When trying to compiling this, suprisingly, it gives an error because the auto parameter of the lambda function has been resolved to std::string, and the compiler doesn't know how to convert std::string to int or Widget when calling test.

But, I wonder why the compiler has choosen the second invok function instead of the first one, when the first one would succeed:

#include <string>
#include <functional>

struct Widget {};

bool test(int );
bool test(Widget );

void invok(std::function<bool(int)> );         // #1
void invok(std::function<bool(std::string)> ); // #2

int main()
    // error: unresolved overloaded function type
    // invok(test);             

    // still error: no known conversion from std::string to
    // int or Widget
    invok([](auto&& x) {       
       return test(std::forward<decltype(x)>(x));


That example has been copied from a C++ proposal.

  • 3
    Ah, SFINAE-unfriendly generic lambdas. – T.C. Sep 10 '17 at 23:11
  • 1
    I approve of this question. – Barry Sep 10 '17 at 23:31

The compiler didn't choose #2. It's trying to decide if it can choose #2.

To do that, it asks "can this generic lambda be converted to std::function<bool(std::string)>"?

std::function's converting constructor says "only if it's callable with a std::string rvalue and the result type is convertible to bool".

Compiler tries that, deduce auto as std::string, substitute into the signature of the function call operator...success! Oops, the return type is auto, and it needs an actual type to answer the "is convertible" question. So it instantiates the body of the function call operator template to figure out the return type.

Ouch. The body isn't valid for std::string after all. Hard error and explosions follow.

| improve this answer | |

Your overload remains ambiguous (sort of), but along the way to determining that your code runs into a hard error when trying out the two possibilities (passing an int or a string).

To see the ambiguity, add a ->bool to your lambda so it doesn't have to compile the body to determine the return value.

The body of a lambda is not in an area where a subsitution failure results in not an error. Instead you get a hard error there.

The easy fix is to make your lambda take an int explicitly.

If you want a generic solution:

#define RETURNS(...) \
  noexcept(noexcept(__VA_ARGS__)) \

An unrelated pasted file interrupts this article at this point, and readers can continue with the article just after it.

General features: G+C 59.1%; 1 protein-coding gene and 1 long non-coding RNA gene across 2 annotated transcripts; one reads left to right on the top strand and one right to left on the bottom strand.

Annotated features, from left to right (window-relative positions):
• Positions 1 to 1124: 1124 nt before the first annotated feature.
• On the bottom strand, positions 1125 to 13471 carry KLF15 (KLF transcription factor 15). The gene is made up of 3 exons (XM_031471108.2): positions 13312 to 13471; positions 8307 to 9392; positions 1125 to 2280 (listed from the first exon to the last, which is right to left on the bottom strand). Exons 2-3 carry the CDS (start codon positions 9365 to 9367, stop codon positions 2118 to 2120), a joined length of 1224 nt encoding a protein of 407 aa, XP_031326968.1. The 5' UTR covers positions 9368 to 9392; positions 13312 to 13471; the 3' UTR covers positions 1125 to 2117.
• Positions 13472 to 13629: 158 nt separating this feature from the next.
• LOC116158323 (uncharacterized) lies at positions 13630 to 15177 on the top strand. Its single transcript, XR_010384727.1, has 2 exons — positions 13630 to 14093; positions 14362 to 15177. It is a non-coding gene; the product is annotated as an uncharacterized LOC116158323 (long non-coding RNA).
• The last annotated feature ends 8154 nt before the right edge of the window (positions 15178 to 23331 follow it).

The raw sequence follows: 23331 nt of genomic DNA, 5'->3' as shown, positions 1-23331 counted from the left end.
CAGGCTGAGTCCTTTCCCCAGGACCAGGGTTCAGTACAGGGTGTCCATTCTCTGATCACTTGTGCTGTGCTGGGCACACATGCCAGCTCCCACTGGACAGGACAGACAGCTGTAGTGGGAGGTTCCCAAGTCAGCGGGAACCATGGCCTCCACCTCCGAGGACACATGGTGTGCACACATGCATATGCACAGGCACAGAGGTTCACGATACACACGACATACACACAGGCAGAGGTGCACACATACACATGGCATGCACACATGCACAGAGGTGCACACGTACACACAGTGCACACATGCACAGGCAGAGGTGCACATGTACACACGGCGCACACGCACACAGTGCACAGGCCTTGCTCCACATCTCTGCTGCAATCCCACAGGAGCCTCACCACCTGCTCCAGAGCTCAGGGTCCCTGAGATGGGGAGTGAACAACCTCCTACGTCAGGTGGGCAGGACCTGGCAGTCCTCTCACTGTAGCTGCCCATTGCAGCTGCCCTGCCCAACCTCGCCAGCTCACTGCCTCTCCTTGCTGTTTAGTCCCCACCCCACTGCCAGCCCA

-> decltype(__VA_ARGS__) \
  { return __VA_ARGS__; }

#define OVERLOADS_OF(...) \
  [](auto&&...args) \
  RETURNS( __VA_ARGS__( decltype(args)(args)... ) )

and then


does (at least closer to) the right thing.

This macro moves the failure from the body of the lambda, to a trailing return type. And the failure (that string cannot be passed to test) now occurs in a context where substitution failure causes not an error (SFINAE). So everything works.

The exact rules for what is SFINAE friendly and what is not require reading the standard. However, the rule of thumb is that works well is that compilers don't have to treat errors in bodies of functions as substitution errors, and that accessing the contents of an undefined class is a hard error. The first because it seemed a reasonable place to draw a line and make it easier for compiler writers; the second because the alternative is insanity or ODR bug bait.

In practice, the standards SFINAE rules are more arcane, and last I checked in C++14 there was an omission of SFINAE being required during template class partial specialization: every compiler supported it. But maybe I misread it. In any case, the rule of thumb I use seems just as useful as the standard text. Neither are going to be perfect.

| improve this answer | |
  • Could you improve your answer with a note about what is a "SFINAE-friendly area"? – Peregring-lk Sep 10 '17 at 23:29
  • @Peregring-lk Rule of thumb added. – Yakk - Adam Nevraumont Sep 11 '17 at 0:15

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